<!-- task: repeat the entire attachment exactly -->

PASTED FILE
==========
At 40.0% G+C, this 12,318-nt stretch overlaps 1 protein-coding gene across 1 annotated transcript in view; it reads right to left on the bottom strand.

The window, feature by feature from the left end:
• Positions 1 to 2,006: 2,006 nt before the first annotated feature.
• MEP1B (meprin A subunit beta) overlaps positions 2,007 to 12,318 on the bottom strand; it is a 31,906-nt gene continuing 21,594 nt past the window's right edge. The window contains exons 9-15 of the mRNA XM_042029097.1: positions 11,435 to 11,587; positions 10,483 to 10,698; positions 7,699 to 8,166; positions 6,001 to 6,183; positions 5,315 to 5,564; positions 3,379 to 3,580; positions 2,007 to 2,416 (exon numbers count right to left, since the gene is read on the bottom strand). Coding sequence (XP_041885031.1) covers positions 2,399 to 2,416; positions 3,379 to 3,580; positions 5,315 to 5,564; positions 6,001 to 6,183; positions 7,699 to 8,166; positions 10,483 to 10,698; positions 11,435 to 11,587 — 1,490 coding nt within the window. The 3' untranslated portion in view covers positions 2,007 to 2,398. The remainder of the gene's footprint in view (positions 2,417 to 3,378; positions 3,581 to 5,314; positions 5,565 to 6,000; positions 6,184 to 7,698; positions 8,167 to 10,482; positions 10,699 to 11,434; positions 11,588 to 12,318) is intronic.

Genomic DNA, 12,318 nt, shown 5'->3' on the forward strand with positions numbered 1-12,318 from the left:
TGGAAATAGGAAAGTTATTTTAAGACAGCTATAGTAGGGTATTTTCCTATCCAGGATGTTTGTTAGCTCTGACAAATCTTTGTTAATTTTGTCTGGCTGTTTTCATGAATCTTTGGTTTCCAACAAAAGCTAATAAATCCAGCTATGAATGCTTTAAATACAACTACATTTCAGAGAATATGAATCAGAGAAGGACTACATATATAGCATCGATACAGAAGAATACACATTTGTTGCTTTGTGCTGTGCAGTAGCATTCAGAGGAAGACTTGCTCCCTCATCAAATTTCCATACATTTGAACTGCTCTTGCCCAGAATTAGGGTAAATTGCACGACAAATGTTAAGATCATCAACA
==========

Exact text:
At 40.0% G+C, this 12,318-nt stretch overlaps 1 protein-coding gene across 1 annotated transcript in view; it reads right to left on the bottom strand.

The window, feature by feature from the left end:
• Positions 1 to 2,006: 2,006 nt before the first annotated feature.
• MEP1B (meprin A subunit beta) overlaps positions 2,007 to 12,318 on the bottom strand; it is a 31,906-nt gene continuing 21,594 nt past the window's right edge. The window contains exons 9-15 of the mRNA XM_042029097.1: positions 11,435 to 11,587; positions 10,483 to 10,698; positions 7,699 to 8,166; positions 6,001 to 6,183; positions 5,315 to 5,564; positions 3,379 to 3,580; positions 2,007 to 2,416 (exon numbers count right to left, since the gene is read on the bottom strand). Coding sequence (XP_041885031.1) covers positions 2,399 to 2,416; positions 3,379 to 3,580; positions 5,315 to 5,564; positions 6,001 to 6,183; positions 7,699 to 8,166; positions 10,483 to 10,698; positions 11,435 to 11,587 — 1,490 coding nt within the window. The 3' untranslated portion in view covers positions 2,007 to 2,398. The remainder of the gene's footprint in view (positions 2,417 to 3,378; positions 3,581 to 5,314; positions 5,565 to 6,000; positions 6,184 to 7,698; positions 8,167 to 10,482; positions 10,699 to 11,434; positions 11,588 to 12,318) is intronic.

Genomic DNA, 12,318 nt, shown 5'->3' on the forward strand with positions numbered 1-12,318 from the left:
TGGAAATAGGAAAGTTATTTTAAGACAGCTATAGTAGGGTATTTTCCTATCCAGGATGTTTGTTAGCTCTGACAAATCTTTGTTAATTTTGTCTGGCTGTTTTCATGAATCTTTGGTTTCCAACAAAAGCTAATAAATCCAGCTATGAATGCTTTAAATACAACTACATTTCAGAGAATATGAATCAGAGAAGGACTACATATATAGCATCGATACAGAAGAATACACATTTGTTGCTTTGTGCTGTGCAGTAGCATTCAGAGGAAGACTTGCTCCCTCATCAAATTTCCATACATTTGAACTGCTCTTGCCCAGAATTAGGGTAAATTGCACGACAAATGTTAAGATCATCAACA